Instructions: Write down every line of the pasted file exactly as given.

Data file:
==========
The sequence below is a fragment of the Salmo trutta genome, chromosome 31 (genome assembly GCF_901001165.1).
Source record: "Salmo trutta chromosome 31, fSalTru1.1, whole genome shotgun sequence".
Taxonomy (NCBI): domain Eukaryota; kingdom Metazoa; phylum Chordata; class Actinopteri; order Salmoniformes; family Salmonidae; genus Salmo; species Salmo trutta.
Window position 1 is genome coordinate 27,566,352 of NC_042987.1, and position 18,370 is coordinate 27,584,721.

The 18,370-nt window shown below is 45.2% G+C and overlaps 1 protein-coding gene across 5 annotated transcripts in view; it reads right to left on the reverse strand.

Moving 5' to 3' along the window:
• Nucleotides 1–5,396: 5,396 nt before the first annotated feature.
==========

The sequence below is a fragment of the Salmo trutta genome, chromosome 31 (genome assembly GCF_901001165.1).
Source record: "Salmo trutta chromosome 31, fSalTru1.1, whole genome shotgun sequence".
Taxonomy (NCBI): domain Eukaryota; kingdom Metazoa; phylum Chordata; class Actinopteri; order Salmoniformes; family Salmonidae; genus Salmo; species Salmo trutta.
Window position 1 is genome coordinate 27,566,352 of NC_042987.1, and position 18,370 is coordinate 27,584,721.

The 18,370-nt window shown below is 45.2% G+C and overlaps 1 protein-coding gene across 5 annotated transcripts in view; it reads right to left on the reverse strand.

Moving 5' to 3' along the window:
• Nucleotides 1–5,396: 5,396 nt before the first annotated feature.